World Wildlife Fund

although the world Wildlife Fund around the world has changed its name to the World Wide Fund for Nature, the original name remains the official one in the United States and Canada. As an international nongovernmental organization, it was founded in 1961 in Switzerland to help with the conservation, research, and restoration of the natural environment, changing its name in 1986, although still keeping its initials (WWF) around the world.

Although over many years the WWF became famous for its protection of endangered fauna—its symbol remains a panda bear—it has also been keen to preserve natural environments, seeing its role as helping endangered flora as much as fauna, with the change in its name reflecting this. Indeed the WWF now recognizes that the single biggest threat to the environment today comes from global warming, and as a result it has campaigned for companies and individuals to reduce their greenhouse gas emissions.

1114 World Wildlife Fund

In December 2007, the World Wildlife Fund issued a report titled "Antarctic Penguins and Climate Change."

The major area where the WWF initially concentrated its energies was in reducing deforestation, especially in Brazil, Central Africa, and the Russian Far East. This has seen U.S. experts from the WWF-U.S. taking part in projects in these regions, and also in other parts of the world. They have been involved in recording the level of deforestation, and in many cases illegal logging, and notifying the relevant governments as well as bringing extreme levels of deforestation to world attention.

Traditionally, the WWF has organized throughout the United States at a city, town, and village level, with the education of young people being at the forefront of its approach. This means that the WWF has devoted much of its time and energy to encouraging students to gain a greater interest in the environment and the threat of global warming through the provision of resource kits, booklets, and lectures. Many of these items have been available free of charge, or heavily subsidized, with many schoolchildren becoming interested in the world of the WWF through television documentaries and other media sources such as the internet.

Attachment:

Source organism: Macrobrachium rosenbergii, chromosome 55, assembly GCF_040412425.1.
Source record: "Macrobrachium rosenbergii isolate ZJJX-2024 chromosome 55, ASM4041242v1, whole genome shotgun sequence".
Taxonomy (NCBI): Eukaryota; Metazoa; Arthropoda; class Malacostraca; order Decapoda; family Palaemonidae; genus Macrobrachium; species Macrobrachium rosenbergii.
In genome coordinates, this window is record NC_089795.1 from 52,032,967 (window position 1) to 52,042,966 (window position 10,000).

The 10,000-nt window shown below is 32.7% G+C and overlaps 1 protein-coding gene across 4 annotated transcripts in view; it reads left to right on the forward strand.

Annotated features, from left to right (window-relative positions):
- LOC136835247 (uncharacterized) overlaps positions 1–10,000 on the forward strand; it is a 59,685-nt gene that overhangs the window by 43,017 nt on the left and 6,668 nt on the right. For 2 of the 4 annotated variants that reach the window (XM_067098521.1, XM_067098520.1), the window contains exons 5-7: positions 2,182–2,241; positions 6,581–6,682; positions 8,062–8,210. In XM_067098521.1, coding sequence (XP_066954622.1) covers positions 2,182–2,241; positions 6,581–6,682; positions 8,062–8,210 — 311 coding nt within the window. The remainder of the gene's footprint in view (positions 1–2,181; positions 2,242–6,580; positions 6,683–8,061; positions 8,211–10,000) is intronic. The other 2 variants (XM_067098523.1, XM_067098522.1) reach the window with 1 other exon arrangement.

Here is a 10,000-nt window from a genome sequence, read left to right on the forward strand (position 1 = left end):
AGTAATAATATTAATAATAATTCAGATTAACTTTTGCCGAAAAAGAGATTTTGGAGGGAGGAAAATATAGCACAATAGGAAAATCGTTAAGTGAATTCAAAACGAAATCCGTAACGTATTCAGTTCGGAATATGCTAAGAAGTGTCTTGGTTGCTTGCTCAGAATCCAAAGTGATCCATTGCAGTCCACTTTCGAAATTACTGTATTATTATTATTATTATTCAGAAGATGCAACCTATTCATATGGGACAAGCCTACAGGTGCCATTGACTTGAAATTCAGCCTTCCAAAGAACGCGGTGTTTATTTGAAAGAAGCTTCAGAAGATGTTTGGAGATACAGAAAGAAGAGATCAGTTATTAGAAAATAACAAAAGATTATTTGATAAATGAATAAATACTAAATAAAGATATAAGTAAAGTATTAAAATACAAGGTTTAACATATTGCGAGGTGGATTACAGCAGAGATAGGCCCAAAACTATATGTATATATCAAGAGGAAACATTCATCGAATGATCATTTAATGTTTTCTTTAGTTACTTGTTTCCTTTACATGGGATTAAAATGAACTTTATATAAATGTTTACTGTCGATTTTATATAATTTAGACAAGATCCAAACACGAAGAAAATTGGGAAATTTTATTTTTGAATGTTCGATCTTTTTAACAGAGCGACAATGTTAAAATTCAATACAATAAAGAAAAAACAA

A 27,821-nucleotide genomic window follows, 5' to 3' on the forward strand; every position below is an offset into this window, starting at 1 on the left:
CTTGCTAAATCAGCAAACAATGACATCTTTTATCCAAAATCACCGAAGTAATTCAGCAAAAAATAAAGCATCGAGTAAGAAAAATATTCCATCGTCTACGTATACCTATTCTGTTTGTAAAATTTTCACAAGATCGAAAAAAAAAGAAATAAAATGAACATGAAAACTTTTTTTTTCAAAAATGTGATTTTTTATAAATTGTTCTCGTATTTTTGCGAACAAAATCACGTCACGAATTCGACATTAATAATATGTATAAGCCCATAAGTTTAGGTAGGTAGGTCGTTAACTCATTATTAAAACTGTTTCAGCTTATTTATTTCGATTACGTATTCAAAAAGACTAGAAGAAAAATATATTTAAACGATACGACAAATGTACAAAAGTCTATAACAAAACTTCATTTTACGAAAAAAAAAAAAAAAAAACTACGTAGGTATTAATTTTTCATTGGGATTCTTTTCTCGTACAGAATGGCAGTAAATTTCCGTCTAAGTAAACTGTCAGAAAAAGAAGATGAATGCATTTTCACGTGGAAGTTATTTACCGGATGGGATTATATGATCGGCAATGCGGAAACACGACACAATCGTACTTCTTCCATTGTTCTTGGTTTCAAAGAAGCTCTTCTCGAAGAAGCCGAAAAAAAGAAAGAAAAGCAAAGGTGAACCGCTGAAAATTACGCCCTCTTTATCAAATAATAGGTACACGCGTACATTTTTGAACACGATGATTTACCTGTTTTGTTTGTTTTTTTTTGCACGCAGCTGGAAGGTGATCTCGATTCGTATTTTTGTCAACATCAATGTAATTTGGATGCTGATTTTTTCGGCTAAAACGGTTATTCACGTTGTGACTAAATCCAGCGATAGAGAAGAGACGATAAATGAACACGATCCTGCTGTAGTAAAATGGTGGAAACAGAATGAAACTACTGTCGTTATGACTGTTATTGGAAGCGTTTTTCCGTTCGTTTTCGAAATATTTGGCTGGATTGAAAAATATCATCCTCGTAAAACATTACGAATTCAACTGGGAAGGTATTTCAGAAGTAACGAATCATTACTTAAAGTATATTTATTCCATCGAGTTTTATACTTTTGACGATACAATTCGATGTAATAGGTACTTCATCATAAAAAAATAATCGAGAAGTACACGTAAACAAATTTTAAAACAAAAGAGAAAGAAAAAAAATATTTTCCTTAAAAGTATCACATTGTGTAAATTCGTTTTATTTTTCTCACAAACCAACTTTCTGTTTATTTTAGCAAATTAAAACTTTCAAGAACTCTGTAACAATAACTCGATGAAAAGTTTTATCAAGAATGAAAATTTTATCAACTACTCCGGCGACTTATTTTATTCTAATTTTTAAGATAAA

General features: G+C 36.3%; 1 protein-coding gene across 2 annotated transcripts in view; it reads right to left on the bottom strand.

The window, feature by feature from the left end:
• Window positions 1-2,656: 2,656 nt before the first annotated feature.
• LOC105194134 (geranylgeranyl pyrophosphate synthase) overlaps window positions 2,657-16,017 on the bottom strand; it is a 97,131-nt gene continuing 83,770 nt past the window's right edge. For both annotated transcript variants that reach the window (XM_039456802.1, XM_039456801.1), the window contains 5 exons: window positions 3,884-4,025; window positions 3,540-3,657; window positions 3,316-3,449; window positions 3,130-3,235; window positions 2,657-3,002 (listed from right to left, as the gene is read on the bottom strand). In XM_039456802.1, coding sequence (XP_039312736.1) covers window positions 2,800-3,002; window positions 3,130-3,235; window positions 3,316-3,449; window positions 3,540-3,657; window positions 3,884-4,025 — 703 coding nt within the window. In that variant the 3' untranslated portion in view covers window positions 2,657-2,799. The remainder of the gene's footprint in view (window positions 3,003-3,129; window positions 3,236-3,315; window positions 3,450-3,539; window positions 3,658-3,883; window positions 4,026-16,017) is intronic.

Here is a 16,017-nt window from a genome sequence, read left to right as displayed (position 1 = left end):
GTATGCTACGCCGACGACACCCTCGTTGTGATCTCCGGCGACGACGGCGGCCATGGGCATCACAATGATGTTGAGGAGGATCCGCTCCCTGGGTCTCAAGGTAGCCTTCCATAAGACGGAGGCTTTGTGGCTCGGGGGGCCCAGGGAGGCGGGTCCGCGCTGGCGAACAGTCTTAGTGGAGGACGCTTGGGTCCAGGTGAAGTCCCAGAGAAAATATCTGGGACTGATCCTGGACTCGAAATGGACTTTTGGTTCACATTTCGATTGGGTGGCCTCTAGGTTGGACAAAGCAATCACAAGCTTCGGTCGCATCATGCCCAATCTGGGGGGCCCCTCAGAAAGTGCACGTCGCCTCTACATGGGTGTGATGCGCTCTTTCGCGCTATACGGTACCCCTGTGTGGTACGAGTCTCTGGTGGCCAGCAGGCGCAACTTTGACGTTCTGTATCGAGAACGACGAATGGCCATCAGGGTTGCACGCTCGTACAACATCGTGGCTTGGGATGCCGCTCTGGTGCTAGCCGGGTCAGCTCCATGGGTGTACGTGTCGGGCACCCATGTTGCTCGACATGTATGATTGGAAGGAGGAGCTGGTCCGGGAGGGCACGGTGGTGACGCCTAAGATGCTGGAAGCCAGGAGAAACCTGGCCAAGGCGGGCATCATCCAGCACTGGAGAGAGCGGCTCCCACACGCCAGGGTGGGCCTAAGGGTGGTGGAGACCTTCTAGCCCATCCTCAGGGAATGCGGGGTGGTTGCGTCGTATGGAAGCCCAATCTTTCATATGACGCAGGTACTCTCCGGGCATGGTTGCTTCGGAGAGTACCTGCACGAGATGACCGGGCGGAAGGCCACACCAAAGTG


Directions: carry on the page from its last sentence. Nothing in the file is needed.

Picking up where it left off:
This has seen the developing of educational problems to allow more students to plan ways of reducing carbon dioxide emissions. Among the children who have been involved in WWF projects have been some of those displaced by Hurricane Katrina, who have been better able to understand the problems leading to the hurricane. To that end, the WWF hosts the Southeast Climate Witness Program, which allows students to attend a Climate Camp in June 2008 and to take part in the Youth Summit in Washington, D.C., in the following month. Many schools around the United States also raise money for the WWF that is used for the campaign against climate change.

Although it has long been a community movement, the WWF has also started working heavily with businesses. This change has seen the WWF and some of its partners collaborating with 12 prominent companies including the Collins Companies, IBM, Johnson & Johnson, Nike, Polaroid, and Sony. These large corporations have agreed to work toward reducing their carbon dioxide emissions by over 10 million tons each year, which, as a result, has led to many smaller companies becoming aware of their effect on the generating of greenhouse gases and working to reduce their emissions. The WWF has also tried to get, with less success, the energy utility companies to reduce the emissions of their operations.

SEE ALSO: Animals; Climate Change, Effects; Deforestation; Economics, Cost of Affecting Climate Change.

BIBLIOGRAPHY. J. Brooks Flippen, Conservative Conservationist: Russell E. Train and the Emergence of American Environmentalism (Louisiana State University Press, 2006); World Wildlife Fund, (cited November 2007).

Justin Corfield Geelong Grammar School, Australia

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